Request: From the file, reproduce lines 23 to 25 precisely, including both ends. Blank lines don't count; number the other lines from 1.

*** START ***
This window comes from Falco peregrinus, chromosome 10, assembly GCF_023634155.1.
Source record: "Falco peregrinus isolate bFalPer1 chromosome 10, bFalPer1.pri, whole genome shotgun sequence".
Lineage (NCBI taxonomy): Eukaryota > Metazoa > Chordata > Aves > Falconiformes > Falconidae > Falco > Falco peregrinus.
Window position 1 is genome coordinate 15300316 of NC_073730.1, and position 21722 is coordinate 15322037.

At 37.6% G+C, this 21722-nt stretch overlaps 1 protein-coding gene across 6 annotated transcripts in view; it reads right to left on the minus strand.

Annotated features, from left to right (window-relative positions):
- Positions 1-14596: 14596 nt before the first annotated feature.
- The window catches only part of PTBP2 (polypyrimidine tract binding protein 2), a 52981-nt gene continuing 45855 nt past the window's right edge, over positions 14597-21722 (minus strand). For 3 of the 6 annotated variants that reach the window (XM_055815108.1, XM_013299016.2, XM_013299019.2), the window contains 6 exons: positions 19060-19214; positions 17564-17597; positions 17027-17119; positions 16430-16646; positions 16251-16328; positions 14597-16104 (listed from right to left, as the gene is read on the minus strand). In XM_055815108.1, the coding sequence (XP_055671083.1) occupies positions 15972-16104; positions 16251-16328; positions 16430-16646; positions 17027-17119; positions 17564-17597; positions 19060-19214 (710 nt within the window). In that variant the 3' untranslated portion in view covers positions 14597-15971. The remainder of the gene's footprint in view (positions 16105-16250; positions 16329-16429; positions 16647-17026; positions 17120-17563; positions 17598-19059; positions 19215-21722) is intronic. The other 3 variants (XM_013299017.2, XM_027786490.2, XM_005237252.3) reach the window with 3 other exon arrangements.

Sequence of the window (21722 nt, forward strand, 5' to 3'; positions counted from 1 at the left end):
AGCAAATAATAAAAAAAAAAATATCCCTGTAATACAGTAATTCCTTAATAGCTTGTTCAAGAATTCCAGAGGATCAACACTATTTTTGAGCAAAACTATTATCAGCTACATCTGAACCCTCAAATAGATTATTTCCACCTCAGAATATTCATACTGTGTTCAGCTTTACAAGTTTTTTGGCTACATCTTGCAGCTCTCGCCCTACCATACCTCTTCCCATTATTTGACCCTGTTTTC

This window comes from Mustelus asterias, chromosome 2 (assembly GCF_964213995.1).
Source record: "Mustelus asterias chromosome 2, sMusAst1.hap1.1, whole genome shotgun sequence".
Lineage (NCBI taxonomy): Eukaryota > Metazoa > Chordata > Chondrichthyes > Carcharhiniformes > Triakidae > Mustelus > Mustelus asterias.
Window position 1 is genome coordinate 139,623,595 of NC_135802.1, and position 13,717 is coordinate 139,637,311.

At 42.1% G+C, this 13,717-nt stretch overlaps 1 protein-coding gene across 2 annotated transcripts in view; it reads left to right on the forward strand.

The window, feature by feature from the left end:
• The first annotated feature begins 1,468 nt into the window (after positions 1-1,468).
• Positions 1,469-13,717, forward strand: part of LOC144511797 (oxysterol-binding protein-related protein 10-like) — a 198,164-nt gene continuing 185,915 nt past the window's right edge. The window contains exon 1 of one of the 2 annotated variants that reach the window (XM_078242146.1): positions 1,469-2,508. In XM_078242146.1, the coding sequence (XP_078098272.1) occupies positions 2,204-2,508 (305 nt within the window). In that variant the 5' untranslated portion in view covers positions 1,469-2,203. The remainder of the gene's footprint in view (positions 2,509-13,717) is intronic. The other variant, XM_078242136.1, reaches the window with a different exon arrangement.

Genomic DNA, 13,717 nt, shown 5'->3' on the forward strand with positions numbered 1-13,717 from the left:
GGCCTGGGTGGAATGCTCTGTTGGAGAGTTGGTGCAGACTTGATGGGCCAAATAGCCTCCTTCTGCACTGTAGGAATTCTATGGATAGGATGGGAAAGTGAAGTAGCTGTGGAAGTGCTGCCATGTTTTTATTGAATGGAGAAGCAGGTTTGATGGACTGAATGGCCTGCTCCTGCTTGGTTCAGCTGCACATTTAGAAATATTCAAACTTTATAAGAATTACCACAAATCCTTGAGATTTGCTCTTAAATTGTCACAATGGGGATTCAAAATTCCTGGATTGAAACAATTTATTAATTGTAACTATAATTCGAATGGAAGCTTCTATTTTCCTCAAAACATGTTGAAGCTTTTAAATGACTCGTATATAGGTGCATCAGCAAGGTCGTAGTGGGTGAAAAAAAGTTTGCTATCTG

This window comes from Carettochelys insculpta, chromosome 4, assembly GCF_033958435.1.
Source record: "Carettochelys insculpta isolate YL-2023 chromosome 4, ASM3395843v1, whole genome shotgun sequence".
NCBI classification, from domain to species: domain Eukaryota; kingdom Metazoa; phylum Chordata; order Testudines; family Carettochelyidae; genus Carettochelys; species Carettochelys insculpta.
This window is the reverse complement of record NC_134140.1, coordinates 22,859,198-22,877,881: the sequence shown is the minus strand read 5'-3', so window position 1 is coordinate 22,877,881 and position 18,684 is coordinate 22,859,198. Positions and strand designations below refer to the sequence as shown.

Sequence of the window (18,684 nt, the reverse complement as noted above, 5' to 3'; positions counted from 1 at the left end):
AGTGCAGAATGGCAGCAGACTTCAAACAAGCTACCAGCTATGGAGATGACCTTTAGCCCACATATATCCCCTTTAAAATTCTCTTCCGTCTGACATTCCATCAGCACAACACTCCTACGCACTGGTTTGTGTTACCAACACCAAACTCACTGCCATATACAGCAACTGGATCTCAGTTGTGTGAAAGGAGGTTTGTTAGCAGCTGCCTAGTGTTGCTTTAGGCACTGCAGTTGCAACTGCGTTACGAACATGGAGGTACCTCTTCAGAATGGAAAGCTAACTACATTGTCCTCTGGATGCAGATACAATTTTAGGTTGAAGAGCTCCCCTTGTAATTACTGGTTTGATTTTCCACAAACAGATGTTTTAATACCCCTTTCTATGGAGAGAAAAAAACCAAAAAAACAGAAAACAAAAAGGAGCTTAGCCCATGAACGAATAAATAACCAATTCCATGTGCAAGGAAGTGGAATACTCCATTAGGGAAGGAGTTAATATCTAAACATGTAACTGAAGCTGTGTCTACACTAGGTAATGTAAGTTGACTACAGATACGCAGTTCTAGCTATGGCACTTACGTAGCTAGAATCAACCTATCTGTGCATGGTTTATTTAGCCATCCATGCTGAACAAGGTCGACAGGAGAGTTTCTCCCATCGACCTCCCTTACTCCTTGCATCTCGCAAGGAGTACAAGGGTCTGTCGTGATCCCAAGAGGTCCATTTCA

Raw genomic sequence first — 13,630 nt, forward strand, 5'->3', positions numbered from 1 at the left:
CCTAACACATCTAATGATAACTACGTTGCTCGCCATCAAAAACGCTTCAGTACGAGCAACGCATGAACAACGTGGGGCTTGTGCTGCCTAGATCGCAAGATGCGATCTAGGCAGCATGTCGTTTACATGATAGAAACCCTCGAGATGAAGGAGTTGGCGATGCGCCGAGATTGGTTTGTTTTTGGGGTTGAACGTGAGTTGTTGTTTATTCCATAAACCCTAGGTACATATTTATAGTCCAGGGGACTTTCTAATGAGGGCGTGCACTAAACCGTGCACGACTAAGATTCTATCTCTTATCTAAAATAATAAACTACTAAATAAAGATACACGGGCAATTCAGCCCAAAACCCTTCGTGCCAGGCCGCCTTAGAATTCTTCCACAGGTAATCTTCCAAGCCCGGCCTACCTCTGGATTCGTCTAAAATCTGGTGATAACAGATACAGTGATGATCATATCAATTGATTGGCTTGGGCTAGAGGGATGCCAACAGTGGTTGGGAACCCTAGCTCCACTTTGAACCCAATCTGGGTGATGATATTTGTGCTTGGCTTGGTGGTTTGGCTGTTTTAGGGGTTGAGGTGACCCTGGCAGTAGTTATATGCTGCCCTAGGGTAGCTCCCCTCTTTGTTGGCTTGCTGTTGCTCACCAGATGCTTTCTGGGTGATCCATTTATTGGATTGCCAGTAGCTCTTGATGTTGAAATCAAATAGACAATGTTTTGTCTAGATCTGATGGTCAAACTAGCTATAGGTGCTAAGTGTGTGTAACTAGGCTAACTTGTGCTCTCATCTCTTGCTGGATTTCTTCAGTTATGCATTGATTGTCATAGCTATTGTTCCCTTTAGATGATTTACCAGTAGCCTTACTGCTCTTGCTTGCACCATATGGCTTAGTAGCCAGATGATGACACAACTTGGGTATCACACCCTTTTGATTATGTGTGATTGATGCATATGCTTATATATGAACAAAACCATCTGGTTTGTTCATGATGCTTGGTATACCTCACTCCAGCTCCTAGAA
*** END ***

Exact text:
NCBI classification, from domain to species: domain Eukaryota; kingdom Metazoa; phylum Chordata; order Testudines; family Carettochelyidae; genus Carettochelys; species Carettochelys insculpta.
This window is the reverse complement of record NC_134140.1, coordinates 22,859,198-22,877,881: the sequence shown is the minus strand read 5'-3', so window position 1 is coordinate 22,877,881 and position 18,684 is coordinate 22,859,198. Positions and strand designations below refer to the sequence as shown.

Sequence of the window (18,684 nt, the reverse complement as noted above, 5' to 3'; positions counted from 1 at the left end):